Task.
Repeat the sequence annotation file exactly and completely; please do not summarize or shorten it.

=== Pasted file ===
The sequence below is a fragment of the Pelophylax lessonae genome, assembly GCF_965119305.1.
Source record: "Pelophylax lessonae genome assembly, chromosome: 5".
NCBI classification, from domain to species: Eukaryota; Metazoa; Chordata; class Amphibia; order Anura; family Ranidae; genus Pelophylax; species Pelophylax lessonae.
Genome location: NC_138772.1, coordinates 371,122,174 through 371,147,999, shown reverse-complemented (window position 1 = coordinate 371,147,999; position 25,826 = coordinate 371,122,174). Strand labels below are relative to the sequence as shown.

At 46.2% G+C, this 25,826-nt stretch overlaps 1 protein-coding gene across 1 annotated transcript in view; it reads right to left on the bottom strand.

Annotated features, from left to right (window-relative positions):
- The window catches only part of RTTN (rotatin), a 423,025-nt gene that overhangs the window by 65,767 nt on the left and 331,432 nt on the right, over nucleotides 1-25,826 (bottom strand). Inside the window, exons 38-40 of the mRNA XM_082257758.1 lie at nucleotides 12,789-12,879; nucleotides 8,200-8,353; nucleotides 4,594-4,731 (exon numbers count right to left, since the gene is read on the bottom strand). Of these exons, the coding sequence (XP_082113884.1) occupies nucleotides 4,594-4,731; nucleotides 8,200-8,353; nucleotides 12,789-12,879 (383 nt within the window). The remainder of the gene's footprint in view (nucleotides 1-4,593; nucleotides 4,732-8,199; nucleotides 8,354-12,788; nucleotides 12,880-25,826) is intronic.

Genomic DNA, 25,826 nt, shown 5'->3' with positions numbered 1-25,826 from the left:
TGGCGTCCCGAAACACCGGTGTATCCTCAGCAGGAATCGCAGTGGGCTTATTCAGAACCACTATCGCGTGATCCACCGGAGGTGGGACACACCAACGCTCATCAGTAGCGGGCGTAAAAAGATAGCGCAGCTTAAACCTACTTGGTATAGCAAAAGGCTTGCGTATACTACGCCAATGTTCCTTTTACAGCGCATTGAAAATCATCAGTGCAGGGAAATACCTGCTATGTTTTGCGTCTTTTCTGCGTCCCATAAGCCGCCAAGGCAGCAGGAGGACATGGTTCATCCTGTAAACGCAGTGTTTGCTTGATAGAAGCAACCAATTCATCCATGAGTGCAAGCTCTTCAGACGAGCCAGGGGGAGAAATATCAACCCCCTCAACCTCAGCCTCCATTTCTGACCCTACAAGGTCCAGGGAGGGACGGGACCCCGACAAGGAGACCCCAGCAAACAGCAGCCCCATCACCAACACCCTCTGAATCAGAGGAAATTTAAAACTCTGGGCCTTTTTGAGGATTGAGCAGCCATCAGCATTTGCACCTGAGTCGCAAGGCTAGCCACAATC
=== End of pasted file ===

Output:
The sequence below is a fragment of the Pelophylax lessonae genome, assembly GCF_965119305.1.
Source record: "Pelophylax lessonae genome assembly, chromosome: 5".
NCBI classification, from domain to species: Eukaryota; Metazoa; Chordata; class Amphibia; order Anura; family Ranidae; genus Pelophylax; species Pelophylax lessonae.
Genome location: NC_138772.1, coordinates 371,122,174 through 371,147,999, shown reverse-complemented (window position 1 = coordinate 371,147,999; position 25,826 = coordinate 371,122,174). Strand labels below are relative to the sequence as shown.

At 46.2% G+C, this 25,826-nt stretch overlaps 1 protein-coding gene across 1 annotated transcript in view; it reads right to left on the bottom strand.

Annotated features, from left to right (window-relative positions):
- The window catches only part of RTTN (rotatin), a 423,025-nt gene that overhangs the window by 65,767 nt on the left and 331,432 nt on the right, over nucleotides 1-25,826 (bottom strand). Inside the window, exons 38-40 of the mRNA XM_082257758.1 lie at nucleotides 12,789-12,879; nucleotides 8,200-8,353; nucleotides 4,594-4,731 (exon numbers count right to left, since the gene is read on the bottom strand). Of these exons, the coding sequence (XP_082113884.1) occupies nucleotides 4,594-4,731; nucleotides 8,200-8,353; nucleotides 12,789-12,879 (383 nt within the window). The remainder of the gene's footprint in view (nucleotides 1-4,593; nucleotides 4,732-8,199; nucleotides 8,354-12,788; nucleotides 12,880-25,826) is intronic.

Genomic DNA, 25,826 nt, shown 5'->3' with positions numbered 1-25,826 from the left:
TGGCGTCCCGAAACACCGGTGTATCCTCAGCAGGAATCGCAGTGGGCTTATTCAGAACCACTATCGCGTGATCCACCGGAGGTGGGACACACCAACGCTCATCAGTAGCGGGCGTAAAAAGATAGCGCAGCTTAAACCTACTTGGTATAGCAAAAGGCTTGCGTATACTACGCCAATGTTCCTTTTACAGCGCATTGAAAATCATCAGTGCAGGGAAATACCTGCTATGTTTTGCGTCTTTTCTGCGTCCCATAAGCCGCCAAGGCAGCAGGAGGACATGGTTCATCCTGTAAACGCAGTGTTTGCTTGATAGAAGCAACCAATTCATCCATGAGTGCAAGCTCTTCAGACGAGCCAGGGGGAGAAATATCAACCCCCTCAACCTCAGCCTCCATTTCTGACCCTACAAGGTCCAGGGAGGGACGGGACCCCGACAAGGAGACCCCAGCAAACAGCAGCCCCATCACCAACACCCTCTGAATCAGAGGAAATTTAAAACTCTGGGCCTTTTTGAGGATTGAGCAGCCATCAGCATTTGCACCTGAGTCGCAAGGCTAGCCACAATC